Broadcaster Gareth O'Callaghan is urging motorists to be careful on the roads as he recovers from a horror crash last year.
Mr O'Callaghan was involved in a collision on Horgan's Quay in Cork back in March.
He had arrived in the city on the train and his wife Paula picked him up.
He told The Pat Kenny Show his daughter, Emma, was also in the car.
"I remember looking into the back seat and Emma, our daughter, was adjusting herself in the back seat," he said.
"I said, 'Have you got your seatbelt on?' and she fat forward to show me.
"It was just at that precise moment that the car behind us impacted and rear-ended us.
"I've never experienced anything like it... it felt like an explosion, that's the only way I can describe it.
"Everything in the car shifted".
Mr O'Callaghan suffered a broken back, additional injuries to this spine and some internal damage.
"I knew instantly my back had broken, and I had ruptured my right lung as well," he said.
"I thought I was having a heart attack because the pain was so severe, and I couldn't breathe because the lung had deflated - and at that stage I couldn't feel my legs.
"I remember thinking, 'This must be what it feels like in the final moments before you die' because I said to myself, 'I can't sustain this level of pain'".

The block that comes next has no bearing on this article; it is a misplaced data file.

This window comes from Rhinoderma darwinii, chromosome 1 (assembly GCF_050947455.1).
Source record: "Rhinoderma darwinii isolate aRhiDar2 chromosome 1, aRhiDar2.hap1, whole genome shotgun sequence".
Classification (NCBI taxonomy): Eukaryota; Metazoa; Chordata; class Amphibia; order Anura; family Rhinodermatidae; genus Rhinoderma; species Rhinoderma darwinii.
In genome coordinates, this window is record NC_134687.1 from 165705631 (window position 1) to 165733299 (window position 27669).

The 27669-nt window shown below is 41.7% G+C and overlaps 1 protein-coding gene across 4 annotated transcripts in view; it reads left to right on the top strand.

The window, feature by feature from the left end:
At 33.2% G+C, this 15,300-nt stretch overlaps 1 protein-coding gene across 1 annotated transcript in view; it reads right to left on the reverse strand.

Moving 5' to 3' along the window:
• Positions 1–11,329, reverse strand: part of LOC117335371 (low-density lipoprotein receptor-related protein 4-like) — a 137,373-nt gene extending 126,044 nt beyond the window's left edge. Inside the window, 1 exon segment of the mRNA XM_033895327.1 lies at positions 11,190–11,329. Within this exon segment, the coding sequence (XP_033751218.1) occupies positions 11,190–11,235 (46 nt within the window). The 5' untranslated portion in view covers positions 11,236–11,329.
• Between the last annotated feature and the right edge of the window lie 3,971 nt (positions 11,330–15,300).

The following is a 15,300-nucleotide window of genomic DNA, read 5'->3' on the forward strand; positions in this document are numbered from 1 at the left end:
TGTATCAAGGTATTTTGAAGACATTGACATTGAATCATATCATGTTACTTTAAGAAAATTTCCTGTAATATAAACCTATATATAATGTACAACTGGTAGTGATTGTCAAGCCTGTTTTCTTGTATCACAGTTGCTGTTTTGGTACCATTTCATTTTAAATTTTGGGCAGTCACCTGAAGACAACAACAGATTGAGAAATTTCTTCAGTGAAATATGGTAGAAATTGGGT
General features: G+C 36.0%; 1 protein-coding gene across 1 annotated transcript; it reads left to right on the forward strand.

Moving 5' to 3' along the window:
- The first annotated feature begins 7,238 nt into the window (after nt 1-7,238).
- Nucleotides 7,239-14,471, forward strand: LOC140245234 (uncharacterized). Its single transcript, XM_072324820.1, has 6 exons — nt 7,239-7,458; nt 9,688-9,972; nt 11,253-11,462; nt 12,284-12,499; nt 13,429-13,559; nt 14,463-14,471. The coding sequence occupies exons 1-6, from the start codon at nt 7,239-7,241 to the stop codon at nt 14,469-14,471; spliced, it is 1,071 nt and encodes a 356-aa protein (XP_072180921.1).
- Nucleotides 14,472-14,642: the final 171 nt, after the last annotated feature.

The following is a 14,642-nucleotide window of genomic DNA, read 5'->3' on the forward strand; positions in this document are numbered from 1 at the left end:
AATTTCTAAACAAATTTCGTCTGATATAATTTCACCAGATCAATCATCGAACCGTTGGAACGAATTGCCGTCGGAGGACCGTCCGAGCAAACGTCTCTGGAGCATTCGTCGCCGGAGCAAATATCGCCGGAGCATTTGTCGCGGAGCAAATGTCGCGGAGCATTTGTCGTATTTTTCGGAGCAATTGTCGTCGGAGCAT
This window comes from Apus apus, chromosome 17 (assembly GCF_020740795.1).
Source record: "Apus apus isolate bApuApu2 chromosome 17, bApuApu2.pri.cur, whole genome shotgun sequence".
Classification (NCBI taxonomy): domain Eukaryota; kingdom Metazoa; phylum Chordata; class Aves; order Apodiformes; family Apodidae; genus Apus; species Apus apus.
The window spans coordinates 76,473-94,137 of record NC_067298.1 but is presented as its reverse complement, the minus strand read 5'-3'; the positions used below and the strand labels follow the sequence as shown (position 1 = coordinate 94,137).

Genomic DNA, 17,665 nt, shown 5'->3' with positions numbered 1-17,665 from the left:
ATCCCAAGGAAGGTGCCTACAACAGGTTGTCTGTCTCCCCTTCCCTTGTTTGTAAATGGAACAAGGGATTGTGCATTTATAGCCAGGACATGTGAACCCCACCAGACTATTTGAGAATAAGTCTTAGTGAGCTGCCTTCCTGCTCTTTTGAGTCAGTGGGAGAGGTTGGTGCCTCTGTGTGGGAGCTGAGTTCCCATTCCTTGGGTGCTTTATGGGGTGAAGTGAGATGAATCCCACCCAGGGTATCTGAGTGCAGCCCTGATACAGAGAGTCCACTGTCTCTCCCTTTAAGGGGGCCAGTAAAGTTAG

Emergency services arrived and had to cut him from the car.
'It was less than a second'
Mr O'Callaghan said his seatbelt saved his life.
"It's the first thing the paramedics said to me: 'If you hadn't been wearing a seat belt, you would be somewhere up ahead in front of the car... there's no way you would not have gone out through the windscreen'" he said.
"The speed the impact took place, it was less than a second.
"The amount of energy that came through the car - the crash force as they call it - the amount of joules that were carried through as a result of the impact, that energy has to find a way to get out.
"It goes through you, and it will take you with it if you're not in a seatbelt.
"I cannot emphasise the importance of wearing a seatbelt".
'I wouldn't be talking to you'
Mr O'Callaghan said he is slowly recovering.
"Everything from the chest up is in relatively good working order," he said.
"Thankfully the head escaped any form of injury.
"Thankfully I was wearing a seatbelt; if I hadn't been I wouldn't be talking to you".
He said his leg is still causing him 'excruciating' pain.
"The nerves have been injured and inflamed.
"So, when they will recover, we don't know – hopefully they will.
"At the moment walking is not easy and the pain is excruciating," he added.
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